I wouldn't trust her with the next 4 years of America's future (nor would I bet all our lives on the off chance of her not working on behalf of a monolithic, ruthless conspiracy—or any outside party with no regard for our well-being).

    That's all they are: accusations (and they say nothing about how his policies might actually affect us).
    Last edited: Oct 18, 2016
  16. Mordent99

    Mordent99 Banned

    His finger will be on the button. He's expressed a desire to use nukes. He questions why we haven't. Don't underestimate him.

    Where'd you get that?

    Conspiracy, right. Please go away.

    Do you listen to anything she says?


    Second to last paragraph.
    Last edited: Oct 18, 2016
  17. yuoke

    yuoke Treasure huntin'

    Lol so you say everything said about trump is accusations....and then come right back and say accusations about hillary are fact.
  18. Pikachu52

    Pikachu52 Well-Known Member

    Trump isn't the only one to oppose the "New York Times v Sullivan" standard. The late Justice Scalia has also voiced distaste for the precedent. In an interview with Charlie Rose he said:

    While I have immensely dislike Donald Trump and strongly oppose what he stands for, I'm inclined to agree with him here. The view that the press having broad freedom to investigate public figures is, I believe misguided. The press, like all other money making corporation, are interested in selling papers. And finding scandals that embarrass public officials is often a better way of said selling papers than proper balanced discussion of policy issues. Other countries, including my own, have much more plaintiff friendly defamation laws including for public officials and still maintain a democratic system of governance. I also reject the view that freedom of the press is necessary to hold politicians accountable, believing personally that it is something of a supposed "trump card" shall we say journalists throw whenever media law reform is on the table. Singapore has very strict press controls and a relatively strong culture of censorship, but extremely limited levels of public corruption. This is probably largely because they have efficient enforcement of anti-corruption laws by an independent and well financed body. The view that the press present "information" to voters is too simplistic a statement. Media outlets can be selective in what they report in order to benefit certain candidates or political positions, they can sensationalise matters and take material out of context and by getting facts wrong they can misrepresent and openly vilify marginalised people. While journalists can be responsible for very good investigatory journalism and commentary, the media reinforces structural inequalities so it's freedom is largely of benefit to the privileged and can in some cases harm the marginalised.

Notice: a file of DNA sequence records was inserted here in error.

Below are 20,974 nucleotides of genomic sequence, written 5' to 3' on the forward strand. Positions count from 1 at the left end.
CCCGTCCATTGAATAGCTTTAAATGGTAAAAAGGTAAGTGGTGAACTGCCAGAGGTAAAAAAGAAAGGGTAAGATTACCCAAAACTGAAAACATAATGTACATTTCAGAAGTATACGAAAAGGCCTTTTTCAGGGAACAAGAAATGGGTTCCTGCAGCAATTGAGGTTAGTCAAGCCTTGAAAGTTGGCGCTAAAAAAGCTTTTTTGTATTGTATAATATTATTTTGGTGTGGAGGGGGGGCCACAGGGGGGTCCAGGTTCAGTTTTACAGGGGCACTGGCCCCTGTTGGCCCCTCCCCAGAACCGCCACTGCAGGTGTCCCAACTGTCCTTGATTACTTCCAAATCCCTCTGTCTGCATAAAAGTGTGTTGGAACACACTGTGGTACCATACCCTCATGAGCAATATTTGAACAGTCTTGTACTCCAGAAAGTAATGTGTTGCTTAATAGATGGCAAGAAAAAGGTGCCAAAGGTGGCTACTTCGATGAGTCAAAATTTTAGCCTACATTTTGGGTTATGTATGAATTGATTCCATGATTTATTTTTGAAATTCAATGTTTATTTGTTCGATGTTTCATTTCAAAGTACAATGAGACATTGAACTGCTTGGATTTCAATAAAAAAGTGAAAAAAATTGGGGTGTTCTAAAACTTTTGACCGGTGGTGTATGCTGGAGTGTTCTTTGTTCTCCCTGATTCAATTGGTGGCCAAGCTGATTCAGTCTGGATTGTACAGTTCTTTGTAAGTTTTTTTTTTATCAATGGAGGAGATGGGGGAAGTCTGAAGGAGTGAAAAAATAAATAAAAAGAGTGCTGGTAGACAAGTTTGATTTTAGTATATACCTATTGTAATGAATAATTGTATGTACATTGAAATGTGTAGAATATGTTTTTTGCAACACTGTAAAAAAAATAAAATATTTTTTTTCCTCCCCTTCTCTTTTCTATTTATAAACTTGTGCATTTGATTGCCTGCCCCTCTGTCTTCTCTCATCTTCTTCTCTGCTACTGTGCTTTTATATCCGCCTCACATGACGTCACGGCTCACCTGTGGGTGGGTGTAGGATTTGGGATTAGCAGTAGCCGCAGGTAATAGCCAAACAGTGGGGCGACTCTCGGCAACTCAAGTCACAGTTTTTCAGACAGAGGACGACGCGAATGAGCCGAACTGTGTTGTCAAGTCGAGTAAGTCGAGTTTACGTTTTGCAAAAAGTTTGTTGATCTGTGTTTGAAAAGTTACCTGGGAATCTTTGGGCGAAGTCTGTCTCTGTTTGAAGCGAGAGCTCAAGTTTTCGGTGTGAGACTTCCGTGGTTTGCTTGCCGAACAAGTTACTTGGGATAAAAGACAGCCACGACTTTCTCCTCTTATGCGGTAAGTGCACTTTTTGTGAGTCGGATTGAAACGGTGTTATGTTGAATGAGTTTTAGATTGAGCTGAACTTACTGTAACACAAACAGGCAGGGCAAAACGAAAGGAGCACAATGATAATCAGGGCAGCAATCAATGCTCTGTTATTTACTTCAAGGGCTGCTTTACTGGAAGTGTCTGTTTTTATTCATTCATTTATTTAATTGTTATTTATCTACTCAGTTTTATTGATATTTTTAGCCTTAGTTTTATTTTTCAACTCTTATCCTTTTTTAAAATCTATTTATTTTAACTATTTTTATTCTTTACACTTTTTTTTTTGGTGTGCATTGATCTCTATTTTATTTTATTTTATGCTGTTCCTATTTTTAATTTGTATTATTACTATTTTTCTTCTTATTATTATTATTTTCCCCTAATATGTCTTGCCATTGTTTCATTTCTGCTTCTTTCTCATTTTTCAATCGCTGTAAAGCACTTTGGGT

Last edited: Oct 18, 2016
  19. Mordent99

    Mordent99 Banned

    Are you saying that an unlawful and unconstitutional idea is okay because other politicians support it.

    Think about this, Admiral, say someone didn't like the post you just made. If Trump had his way, you'd be perma-banned from here in an instant and EVERY post you made would be deleted. If you were lucky.

    Doesn't seem so bad now, huh?

    Btw, Vanity Fair just made the first political endorsement in its history, for Clinton. Why? Think about ti.
  20. The Admiral

    The Admiral solid state survivor

    Wow, I didn't know it was possible to put this many wrong statements into one place. (Outside of Scott Adams calling whatever happened to him on Twitter "treason" jfc)

    Yeah, but be honest with us: how much of this belief is actually because journalism is dead?